Tough Stuff

What to do the next time you have a panic attack

If you've ever had a panic attack, then you know how scary and unpredictable they can be. Your heart starts racing, head starts spinning and you have no idea how to calm yourself down. The Anxiety and Depression Association of America defines a panic attack as "the abrupt onset of intense fear or discomfort that reaches a peak within minutes" and must also include at least four of the symptoms listed here.  

Everyone who goes through a panic attack will have a different experience with different symptoms. Below is a list of things you can do to make the episode—no matter the symptoms—easier to get through. 

Take deep breaths
Probably the most well-known tip ever given to someone who experiences panic attacks or anxiety, but it actually helps. Slowing down your breathing will help slow down your heart rate. So from the moment you feel the panic attack coming on, try to take deep breaths.

Reflect on the attack
Writing down your feelings during the attack allows you to express the emotions you're feeling in a healthy way. Some keep things bottled up and when they have a panic attack every thought is just stuck inside their head, festering. It's also important to think about what happened before you had the panic attack so that you are able to identify your triggers.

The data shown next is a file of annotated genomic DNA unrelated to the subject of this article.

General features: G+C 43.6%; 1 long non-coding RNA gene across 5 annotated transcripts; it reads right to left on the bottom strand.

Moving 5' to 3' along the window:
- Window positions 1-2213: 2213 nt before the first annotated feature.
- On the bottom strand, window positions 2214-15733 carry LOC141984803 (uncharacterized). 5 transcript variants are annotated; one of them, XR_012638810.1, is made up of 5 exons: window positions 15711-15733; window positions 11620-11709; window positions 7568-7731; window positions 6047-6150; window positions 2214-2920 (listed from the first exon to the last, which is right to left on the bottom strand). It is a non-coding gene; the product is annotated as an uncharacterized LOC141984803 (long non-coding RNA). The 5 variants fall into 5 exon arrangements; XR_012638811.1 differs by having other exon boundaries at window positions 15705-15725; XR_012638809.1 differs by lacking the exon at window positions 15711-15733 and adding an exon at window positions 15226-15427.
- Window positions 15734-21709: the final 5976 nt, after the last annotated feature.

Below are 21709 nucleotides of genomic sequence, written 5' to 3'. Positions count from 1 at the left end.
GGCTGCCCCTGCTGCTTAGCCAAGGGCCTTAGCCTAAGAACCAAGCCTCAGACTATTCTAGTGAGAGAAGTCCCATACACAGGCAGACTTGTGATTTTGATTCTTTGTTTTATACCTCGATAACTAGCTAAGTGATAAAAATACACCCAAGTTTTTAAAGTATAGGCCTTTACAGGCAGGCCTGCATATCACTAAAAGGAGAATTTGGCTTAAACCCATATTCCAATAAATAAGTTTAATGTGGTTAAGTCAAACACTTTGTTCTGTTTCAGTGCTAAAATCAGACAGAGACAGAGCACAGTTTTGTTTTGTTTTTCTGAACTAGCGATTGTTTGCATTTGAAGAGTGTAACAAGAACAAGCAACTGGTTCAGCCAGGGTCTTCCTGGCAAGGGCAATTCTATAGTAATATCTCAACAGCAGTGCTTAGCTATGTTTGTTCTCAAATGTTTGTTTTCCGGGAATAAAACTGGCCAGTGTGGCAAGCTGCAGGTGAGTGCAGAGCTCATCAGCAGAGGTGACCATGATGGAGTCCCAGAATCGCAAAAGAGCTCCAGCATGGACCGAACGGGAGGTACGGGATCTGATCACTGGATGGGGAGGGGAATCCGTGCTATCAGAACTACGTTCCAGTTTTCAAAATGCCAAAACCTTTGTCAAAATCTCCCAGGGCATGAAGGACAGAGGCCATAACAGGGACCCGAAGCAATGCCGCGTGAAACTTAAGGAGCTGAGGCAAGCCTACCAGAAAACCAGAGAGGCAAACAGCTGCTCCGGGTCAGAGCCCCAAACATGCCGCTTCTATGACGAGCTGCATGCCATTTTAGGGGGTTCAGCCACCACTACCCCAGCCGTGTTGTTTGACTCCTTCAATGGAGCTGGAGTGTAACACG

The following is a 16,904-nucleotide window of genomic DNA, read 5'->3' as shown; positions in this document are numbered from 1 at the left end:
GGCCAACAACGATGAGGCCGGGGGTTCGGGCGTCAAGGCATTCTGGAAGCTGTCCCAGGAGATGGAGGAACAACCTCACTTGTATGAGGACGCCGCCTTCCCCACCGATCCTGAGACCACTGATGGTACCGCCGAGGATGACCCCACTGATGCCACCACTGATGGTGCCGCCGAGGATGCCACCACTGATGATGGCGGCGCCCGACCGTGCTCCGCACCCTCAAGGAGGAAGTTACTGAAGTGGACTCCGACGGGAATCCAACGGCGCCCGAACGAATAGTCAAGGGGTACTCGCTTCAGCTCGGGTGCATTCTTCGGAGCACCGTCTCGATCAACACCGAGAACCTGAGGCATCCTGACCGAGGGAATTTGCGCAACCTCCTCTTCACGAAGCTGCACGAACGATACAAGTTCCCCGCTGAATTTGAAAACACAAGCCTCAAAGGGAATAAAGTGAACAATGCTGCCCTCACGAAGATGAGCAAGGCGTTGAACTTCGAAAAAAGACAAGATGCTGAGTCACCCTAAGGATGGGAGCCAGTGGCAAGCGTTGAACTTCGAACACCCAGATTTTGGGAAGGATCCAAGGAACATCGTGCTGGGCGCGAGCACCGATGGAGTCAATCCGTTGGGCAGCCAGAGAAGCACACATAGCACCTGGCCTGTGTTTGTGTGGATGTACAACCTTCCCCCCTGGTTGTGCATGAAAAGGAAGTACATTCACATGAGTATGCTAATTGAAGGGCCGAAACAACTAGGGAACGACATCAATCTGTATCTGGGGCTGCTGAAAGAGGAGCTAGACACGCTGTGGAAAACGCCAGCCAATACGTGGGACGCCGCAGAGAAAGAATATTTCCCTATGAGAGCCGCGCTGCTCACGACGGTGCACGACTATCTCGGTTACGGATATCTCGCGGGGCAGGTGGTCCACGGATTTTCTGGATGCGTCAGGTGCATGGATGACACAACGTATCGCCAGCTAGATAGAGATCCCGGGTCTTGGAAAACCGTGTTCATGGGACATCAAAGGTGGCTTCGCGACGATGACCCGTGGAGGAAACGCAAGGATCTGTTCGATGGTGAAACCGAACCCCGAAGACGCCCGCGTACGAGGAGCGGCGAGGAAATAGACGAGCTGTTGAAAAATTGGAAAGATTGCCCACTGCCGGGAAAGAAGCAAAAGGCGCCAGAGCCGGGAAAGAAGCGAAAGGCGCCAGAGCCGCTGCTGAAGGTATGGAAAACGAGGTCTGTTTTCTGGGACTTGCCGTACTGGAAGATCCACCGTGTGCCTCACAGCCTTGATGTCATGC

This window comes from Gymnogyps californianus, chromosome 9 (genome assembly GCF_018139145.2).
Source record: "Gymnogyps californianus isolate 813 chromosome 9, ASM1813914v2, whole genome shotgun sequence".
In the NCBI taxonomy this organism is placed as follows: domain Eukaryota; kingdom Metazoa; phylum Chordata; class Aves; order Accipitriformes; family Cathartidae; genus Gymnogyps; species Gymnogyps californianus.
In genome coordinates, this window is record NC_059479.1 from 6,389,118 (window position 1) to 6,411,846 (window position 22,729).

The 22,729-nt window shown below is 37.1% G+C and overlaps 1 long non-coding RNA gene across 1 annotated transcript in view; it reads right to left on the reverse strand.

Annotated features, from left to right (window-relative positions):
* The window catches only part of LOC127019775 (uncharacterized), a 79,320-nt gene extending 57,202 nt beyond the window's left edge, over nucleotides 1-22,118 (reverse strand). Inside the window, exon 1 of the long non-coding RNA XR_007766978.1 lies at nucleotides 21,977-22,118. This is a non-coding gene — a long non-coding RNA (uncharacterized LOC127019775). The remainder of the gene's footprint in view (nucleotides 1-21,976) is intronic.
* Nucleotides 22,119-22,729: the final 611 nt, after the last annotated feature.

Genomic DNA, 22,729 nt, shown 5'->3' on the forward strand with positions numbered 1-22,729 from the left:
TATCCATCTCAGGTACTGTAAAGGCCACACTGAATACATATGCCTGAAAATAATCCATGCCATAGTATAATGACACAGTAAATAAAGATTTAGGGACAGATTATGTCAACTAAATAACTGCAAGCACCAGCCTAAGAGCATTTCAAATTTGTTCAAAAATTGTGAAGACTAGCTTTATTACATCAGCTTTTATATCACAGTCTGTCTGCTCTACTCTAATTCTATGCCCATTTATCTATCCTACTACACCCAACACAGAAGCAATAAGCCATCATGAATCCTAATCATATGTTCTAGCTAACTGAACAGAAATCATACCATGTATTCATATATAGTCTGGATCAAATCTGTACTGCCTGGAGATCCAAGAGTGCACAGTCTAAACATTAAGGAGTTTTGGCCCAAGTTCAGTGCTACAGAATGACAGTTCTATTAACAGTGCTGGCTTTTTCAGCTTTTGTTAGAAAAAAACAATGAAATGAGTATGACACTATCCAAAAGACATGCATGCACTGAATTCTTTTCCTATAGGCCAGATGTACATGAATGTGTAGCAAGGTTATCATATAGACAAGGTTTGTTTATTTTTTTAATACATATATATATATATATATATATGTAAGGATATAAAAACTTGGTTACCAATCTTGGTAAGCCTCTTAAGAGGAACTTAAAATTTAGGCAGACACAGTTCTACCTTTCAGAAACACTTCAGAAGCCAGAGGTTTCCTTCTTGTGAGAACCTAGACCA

Talk to someone
When you talk to your friends and family about having panic attacks, they'll become better equipped to handle you having them. Tell them everything they need to know about when you have an attack including things they should and shouldn't do or say.

Ground yourself
Something that happens often during a panic attack is the feeling of disorientation. That feeling can sometimes lead to a panic attack lasting longer or worsening. When experiencing an attack you should try to have a physical connection to something solid because it will help ease the out-of-control feeling. 

Remember it's temporary
Panic attacks only last for a few minutes, but when you're actually experiencing one it feels like a lifetime. Instead of thinking that it's never going to end, try to remember that in just a few moments the feeling will be gone.

If you experience panic attacks, go here for more information and visit your doctor for help.

Have you ever had a panic attack before? What do you do to help get through the attack?  Let us know in the comments below! 

Photo credit: Visions Teen


by Cali Drouillard | 4/20/2017